This business of searching for a new job… we all know it’s about relationships and well really, isn’t everything? So when asking yourself the age old question about How Often You Should Follow Up- on the personal note, don’t be afraid to apply this tested professional advice to other relationships… and on the professional note, the short answer is to find the balance between not too much, but enough… and this long answer explains the how and why.

The ideas shared in today’s post are gathered from a myriad of different recruiting and executive professionals who were willing to share their expertise through simply answering a few questions. Thanks to them for their knowledge, experience and time!

Playing it cool seems to be the general theme of most of the responses. Every candidate, regardless of experience, gender or the type of job they are seeking should let the correspondence just flow. Remember that each industry and discipline within an industry is different and should be approached that way. Although the recipe for success may be the same, sometimes adjustments need to be made.

One seasoned recruiter suggested that a proactive approach with the recruiter/HR person is a good way to go. Ask his preference with the way in which you follow up, and also the frequency. Another individual mentioned the concise and informative-style email she receives, about weekly from several high level candidates she is working with. A quick check in and then the dates during the following week that work best for follow up meetings are the components of the email. “Impressive and helpful” was her description.

We have previously talked a little about the hand-written note vs. email follow up and not much has changed there. Correspondence directly after the interview is a must and snail-mail is not the way to go there, but hand written notes are never out of style. Just consider the audience and decide if a well written note could be sent in conjunction with an email.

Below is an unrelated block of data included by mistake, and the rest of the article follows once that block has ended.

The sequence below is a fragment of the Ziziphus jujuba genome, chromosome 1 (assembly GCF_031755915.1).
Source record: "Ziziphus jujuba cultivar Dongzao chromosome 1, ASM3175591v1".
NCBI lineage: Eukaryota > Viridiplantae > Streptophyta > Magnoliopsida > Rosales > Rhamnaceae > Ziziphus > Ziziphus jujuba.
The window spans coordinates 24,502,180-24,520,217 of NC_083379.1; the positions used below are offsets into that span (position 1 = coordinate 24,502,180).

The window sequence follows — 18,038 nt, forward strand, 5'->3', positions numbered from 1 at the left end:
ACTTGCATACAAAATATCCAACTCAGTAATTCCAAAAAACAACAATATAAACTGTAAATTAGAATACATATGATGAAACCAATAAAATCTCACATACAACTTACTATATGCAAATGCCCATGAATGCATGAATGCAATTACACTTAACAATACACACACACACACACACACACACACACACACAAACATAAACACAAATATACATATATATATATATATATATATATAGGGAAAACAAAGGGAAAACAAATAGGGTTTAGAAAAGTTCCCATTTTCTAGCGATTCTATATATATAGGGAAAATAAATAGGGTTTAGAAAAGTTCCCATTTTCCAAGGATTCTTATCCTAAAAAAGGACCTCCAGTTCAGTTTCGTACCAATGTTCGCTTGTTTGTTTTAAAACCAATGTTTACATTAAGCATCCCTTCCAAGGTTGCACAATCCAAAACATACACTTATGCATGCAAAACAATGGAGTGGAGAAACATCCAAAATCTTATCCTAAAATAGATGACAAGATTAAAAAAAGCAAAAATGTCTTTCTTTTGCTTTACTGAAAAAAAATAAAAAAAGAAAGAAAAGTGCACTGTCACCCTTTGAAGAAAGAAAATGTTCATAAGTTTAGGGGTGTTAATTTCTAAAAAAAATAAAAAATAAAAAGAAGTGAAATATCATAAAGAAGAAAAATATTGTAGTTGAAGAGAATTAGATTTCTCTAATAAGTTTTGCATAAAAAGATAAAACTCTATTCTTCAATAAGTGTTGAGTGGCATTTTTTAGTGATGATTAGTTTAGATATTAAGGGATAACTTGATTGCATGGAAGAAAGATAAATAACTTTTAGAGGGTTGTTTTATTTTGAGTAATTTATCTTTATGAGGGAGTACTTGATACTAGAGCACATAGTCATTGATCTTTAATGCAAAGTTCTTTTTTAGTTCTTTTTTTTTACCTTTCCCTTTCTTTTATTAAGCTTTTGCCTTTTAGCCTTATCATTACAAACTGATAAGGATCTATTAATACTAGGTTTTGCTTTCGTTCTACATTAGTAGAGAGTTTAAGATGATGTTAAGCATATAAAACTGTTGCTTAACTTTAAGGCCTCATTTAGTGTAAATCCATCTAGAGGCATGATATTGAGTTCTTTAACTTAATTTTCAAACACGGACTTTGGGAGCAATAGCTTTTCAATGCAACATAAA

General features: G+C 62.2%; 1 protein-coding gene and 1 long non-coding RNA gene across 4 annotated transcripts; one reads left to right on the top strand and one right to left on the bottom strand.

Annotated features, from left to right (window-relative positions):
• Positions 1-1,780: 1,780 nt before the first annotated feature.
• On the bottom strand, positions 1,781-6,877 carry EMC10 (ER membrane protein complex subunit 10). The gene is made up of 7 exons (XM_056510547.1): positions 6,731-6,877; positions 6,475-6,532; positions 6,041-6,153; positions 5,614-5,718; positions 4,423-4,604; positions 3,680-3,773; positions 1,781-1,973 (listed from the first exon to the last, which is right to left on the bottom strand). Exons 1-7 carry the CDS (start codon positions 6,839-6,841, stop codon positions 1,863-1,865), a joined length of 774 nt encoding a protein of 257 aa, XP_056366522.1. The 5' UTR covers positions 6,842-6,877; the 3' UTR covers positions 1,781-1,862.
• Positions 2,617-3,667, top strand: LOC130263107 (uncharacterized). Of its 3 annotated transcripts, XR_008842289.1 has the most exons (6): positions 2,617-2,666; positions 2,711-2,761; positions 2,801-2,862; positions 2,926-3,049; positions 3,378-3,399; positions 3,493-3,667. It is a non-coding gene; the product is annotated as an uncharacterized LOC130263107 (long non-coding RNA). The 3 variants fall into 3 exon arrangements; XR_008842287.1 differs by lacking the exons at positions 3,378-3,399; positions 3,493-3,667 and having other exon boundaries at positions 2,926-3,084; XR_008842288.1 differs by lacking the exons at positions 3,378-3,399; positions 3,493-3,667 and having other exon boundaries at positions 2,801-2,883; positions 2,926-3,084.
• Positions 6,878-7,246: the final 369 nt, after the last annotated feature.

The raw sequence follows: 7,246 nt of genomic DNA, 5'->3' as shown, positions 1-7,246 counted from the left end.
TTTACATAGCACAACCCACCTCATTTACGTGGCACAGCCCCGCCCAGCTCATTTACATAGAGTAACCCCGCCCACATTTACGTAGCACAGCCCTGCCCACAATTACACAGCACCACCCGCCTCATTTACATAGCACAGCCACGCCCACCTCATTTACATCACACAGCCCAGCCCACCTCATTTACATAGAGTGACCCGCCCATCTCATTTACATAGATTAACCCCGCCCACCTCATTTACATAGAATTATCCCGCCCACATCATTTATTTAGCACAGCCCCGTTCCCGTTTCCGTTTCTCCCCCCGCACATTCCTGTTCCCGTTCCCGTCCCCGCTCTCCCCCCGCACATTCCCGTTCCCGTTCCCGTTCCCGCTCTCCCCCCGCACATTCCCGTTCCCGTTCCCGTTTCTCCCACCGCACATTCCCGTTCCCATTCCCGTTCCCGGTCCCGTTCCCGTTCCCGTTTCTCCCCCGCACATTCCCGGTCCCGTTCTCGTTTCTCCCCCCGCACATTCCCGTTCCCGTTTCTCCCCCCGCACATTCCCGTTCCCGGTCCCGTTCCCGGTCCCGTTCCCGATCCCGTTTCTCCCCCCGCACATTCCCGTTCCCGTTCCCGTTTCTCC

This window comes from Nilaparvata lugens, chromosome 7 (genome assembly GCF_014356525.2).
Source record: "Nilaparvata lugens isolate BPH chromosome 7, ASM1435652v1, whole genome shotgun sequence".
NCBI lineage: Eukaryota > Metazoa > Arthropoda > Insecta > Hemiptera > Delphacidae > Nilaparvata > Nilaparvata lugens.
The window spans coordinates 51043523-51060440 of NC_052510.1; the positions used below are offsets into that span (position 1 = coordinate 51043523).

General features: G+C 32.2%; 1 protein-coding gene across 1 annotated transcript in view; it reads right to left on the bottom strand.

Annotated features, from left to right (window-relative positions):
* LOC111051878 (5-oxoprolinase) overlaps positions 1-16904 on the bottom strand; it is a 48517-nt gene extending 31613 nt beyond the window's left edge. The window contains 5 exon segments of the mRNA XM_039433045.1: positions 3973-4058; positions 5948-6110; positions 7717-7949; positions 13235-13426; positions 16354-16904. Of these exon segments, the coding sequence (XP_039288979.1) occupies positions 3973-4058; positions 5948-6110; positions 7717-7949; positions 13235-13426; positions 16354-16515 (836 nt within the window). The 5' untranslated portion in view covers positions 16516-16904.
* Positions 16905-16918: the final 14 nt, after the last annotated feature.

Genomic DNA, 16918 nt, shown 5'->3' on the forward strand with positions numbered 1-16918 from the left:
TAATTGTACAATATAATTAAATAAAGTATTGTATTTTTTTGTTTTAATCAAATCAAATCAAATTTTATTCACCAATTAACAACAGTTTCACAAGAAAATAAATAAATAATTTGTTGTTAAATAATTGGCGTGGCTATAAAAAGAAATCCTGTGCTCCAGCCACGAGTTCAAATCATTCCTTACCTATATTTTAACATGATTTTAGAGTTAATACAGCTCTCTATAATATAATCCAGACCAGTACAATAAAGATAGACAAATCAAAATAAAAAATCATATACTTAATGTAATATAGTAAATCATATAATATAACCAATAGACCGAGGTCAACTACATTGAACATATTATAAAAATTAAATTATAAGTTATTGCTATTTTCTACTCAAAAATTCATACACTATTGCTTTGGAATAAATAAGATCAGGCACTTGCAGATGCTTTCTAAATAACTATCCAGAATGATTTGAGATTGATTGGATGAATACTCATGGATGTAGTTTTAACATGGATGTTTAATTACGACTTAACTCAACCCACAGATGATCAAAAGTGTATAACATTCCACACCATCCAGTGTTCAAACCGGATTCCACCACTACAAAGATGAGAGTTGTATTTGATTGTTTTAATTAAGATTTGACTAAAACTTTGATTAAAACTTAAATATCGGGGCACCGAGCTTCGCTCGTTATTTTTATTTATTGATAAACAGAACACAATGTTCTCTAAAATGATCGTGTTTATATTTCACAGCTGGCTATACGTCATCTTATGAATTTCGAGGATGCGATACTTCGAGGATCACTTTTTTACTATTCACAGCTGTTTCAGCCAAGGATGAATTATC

Now that our professional world has a social network as well, following not only people but businesses through Facebook, LinkedIn and Twitter is common. So it begs the question- Is Facebook follow-up acceptable? Our panel was united in their response that FB like & following company’s sites for which you are interested is a good practice, but personal Facebook contact is only acceptable if you’ve been contacted there first. Otherwise, it could be considered inappropriate, awkward, stalkerish or even creepy.

When deciding whether email or a phone conversation is best for a follow up, keep these things in mind. If the answer is simple and/or fact based, an email will suffice. If there is explanation or details to be shared, chances are a phone conversation will be better. There is much that can be lost in translation with text instead of hearing the vocal inflection.

Deciding on the when, how and what to share in a follow up can be tricky. Just remember that needs change from person to person and company to company as well. In the words of a New York advertising executive, “Try and stay positive & live in the moment as much as possible, try and not take things personally – you will be where you are meant to be; realize that turnover costs and a bad fit in the beginning is bad in the end– companies need to be a fit for you and you a fit for them.” Educate yourself, choose your words wisely and practice patience. In the end it will pay off.